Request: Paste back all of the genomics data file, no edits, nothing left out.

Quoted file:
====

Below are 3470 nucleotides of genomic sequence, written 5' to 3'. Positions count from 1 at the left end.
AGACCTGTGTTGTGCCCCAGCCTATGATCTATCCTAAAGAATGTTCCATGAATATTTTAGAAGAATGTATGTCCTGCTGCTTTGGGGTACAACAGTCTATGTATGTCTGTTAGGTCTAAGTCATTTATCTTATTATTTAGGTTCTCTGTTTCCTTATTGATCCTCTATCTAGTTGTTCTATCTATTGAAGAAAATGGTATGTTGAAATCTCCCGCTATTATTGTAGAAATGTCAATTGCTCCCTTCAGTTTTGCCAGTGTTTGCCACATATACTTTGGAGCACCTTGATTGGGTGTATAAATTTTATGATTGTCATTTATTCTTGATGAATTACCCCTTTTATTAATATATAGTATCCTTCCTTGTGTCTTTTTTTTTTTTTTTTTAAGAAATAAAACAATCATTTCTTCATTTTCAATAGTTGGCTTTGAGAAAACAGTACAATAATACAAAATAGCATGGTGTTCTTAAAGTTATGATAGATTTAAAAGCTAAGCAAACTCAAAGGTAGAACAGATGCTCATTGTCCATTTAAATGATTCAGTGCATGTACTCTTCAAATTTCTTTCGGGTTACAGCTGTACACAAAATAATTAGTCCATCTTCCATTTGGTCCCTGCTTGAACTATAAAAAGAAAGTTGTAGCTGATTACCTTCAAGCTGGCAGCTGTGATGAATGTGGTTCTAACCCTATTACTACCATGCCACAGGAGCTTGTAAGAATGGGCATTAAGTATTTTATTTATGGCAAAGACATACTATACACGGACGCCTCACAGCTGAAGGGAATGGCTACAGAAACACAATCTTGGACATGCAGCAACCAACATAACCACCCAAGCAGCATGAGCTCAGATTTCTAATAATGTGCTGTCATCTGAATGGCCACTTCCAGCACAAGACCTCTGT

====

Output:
Below are 3470 nucleotides of genomic sequence, written 5' to 3'. Positions count from 1 at the left end.
AGACCTGTGTTGTGCCCCAGCCTATGATCTATCCTAAAGAATGTTCCATGAATATTTTAGAAGAATGTATGTCCTGCTGCTTTGGGGTACAACAGTCTATGTATGTCTGTTAGGTCTAAGTCATTTATCTTATTATTTAGGTTCTCTGTTTCCTTATTGATCCTCTATCTAGTTGTTCTATCTATTGAAGAAAATGGTATGTTGAAATCTCCCGCTATTATTGTAGAAATGTCAATTGCTCCCTTCAGTTTTGCCAGTGTTTGCCACATATACTTTGGAGCACCTTGATTGGGTGTATAAATTTTATGATTGTCATTTATTCTTGATGAATTACCCCTTTTATTAATATATAGTATCCTTCCTTGTGTCTTTTTTTTTTTTTTTTTAAGAAATAAAACAATCATTTCTTCATTTTCAATAGTTGGCTTTGAGAAAACAGTACAATAATACAAAATAGCATGGTGTTCTTAAAGTTATGATAGATTTAAAAGCTAAGCAAACTCAAAGGTAGAACAGATGCTCATTGTCCATTTAAATGATTCAGTGCATGTACTCTTCAAATTTCTTTCGGGTTACAGCTGTACACAAAATAATTAGTCCATCTTCCATTTGGTCCCTGCTTGAACTATAAAAAGAAAGTTGTAGCTGATTACCTTCAAGCTGGCAGCTGTGATGAATGTGGTTCTAACCCTATTACTACCATGCCACAGGAGCTTGTAAGAATGGGCATTAAGTATTTTATTTATGGCAAAGACATACTATACACGGACGCCTCACAGCTGAAGGGAATGGCTACAGAAACACAATCTTGGACATGCAGCAACCAACATAACCACCCAAGCAGCATGAGCTCAGATTTCTAATAATGTGCTGTCATCTGAATGGCCACTTCCAGCACAAGACCTCTGT